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UBC Theses and Dissertations

The social organization of the Clyde Inlet Eskimos Stevenson, David

Abstract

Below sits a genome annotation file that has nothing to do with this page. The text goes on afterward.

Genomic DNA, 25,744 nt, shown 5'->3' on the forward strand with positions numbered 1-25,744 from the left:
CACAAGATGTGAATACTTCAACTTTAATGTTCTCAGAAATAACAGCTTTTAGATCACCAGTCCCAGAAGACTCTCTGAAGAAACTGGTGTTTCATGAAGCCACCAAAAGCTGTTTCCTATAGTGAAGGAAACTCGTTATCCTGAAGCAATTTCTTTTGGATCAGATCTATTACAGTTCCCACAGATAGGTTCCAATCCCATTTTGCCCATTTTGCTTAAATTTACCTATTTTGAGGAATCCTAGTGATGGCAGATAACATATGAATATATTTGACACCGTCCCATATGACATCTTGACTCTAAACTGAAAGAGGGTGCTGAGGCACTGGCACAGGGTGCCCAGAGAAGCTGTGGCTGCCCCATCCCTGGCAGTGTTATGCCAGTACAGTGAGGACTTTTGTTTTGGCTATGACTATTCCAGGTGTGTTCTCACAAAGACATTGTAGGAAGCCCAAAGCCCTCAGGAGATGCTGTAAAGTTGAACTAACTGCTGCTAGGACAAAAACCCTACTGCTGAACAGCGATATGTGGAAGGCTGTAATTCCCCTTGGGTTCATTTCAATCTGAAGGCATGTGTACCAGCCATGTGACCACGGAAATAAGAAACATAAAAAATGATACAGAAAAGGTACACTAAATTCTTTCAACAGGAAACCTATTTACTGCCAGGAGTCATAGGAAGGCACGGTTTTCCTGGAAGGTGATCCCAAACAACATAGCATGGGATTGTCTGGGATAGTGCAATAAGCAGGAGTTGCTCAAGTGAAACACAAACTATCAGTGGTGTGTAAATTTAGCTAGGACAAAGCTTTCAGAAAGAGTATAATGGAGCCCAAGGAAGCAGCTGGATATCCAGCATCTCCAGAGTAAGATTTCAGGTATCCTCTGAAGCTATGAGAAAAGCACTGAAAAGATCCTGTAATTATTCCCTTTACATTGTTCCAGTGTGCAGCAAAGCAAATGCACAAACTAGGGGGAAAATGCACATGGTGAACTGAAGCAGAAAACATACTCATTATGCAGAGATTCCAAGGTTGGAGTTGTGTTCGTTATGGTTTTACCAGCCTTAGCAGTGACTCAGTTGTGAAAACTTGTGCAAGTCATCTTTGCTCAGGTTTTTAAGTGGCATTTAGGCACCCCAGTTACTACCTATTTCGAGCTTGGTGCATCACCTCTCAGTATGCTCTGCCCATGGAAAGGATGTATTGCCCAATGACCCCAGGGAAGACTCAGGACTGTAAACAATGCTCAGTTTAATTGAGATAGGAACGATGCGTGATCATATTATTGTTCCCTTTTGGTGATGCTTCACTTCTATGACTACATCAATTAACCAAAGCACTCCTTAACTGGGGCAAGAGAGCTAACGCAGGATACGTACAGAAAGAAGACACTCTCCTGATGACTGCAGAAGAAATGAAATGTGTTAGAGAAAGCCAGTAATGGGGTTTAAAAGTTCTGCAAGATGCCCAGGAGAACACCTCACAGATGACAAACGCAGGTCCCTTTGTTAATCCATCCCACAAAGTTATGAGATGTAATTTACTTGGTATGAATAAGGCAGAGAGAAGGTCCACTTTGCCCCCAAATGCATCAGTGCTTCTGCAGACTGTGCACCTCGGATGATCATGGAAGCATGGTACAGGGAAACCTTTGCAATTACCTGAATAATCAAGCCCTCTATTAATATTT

This dissertation is concerned with the interpretation and clarification of a particular set of data dealing with the social organization and behaviour of two groups of Eskimos trading into the post at Clyde River, northeast Baffin Island. An attempt is made to show that both kinship and what I call extra-kinship factors are important in gaining an understanding of otherwise inexplicable behaviour. The kinship system, it is posited, is only one system of behaviour and is closely linked with the extra-kinship system with its involvement of spouse-exchange and the production of half-siblings thus creating kinship ties where none had existed before. These ties, in turn, fade at the boundaries so that each succeeding generation must create its own extra-kinship ties. Within the bounds of either the kinship or the extra-kinship systems the people operate in terms of dyadic pairs. This is most clearly demonstrated for the kinship system but is also shown for the extra-kinship system. Still other systems of information dispersal and social control could be seen in a) the gossip circle and in b) the adult-exclusive peer groups among the unmarried population. Further to this is the existence of a well-defined hierarchical system of status and influence. The latter system functions to specify who is the legitimate authority figure in various situations. The two groups of Eskimos mentioned show unique bonding across kinship lines through the operation of the extra-kinship system, the iligit system. This bonding is what serves to give a degree of cohesion to the entire population. The existence of two groups in the area is a direct result of historical events beginning with the initial depopulation of the area and ending, essentially, with the return of Eskimos about one hundred years later. By .that time the whaling operations on the northeast coast of Baffin Island had ceased and the fur-traders had arrived. The effects of whaler and trader contacts in recent historical times is shown to have had important consequences for the developing economy and the ecology of the area. It is further suggested that this in turn, has had equally important effects upon the social organization. These results, for example, had direct impact upon residence patterns and camp formation. It is presumed that marriage patterns were affected and as a further consequence, kinship patterns and obligations were in turn subject to modification. Chapter I sets out the problems to be investigated and discusses the modus operandi. Chapter II presents the contemporary kinship system in the light of terminology and behaviour. Chapter III describes the extra-kinship system and attempts to show how this is linked with the kinship system of Chapter II. Chapter IV presents the historical background as a partial explanation of contemporary social organization especially in the area of the subsistence or economic system. Chapter V draws together the major conclusions arrived at during the analysis of materials in Chapters II, III, and IV, and particularly important is the conclusion that the relationship between the ilagit and the iligit systems cannot be overstressed as a major factor in lending cohesion and a sense of community for the larger social system. This cohesion is especially crucial for the exchange of information concerning vital-relations between the indigeneous population and the itinerant White population.

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